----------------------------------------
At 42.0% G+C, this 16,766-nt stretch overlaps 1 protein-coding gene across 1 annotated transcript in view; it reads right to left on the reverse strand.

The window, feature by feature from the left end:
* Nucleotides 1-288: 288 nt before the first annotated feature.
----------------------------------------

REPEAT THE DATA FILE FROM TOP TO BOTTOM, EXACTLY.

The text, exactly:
At 42.0% G+C, this 16,766-nt stretch overlaps 1 protein-coding gene across 1 annotated transcript in view; it reads right to left on the reverse strand.

The window, feature by feature from the left end:
* Nucleotides 1-288: 288 nt before the first annotated feature.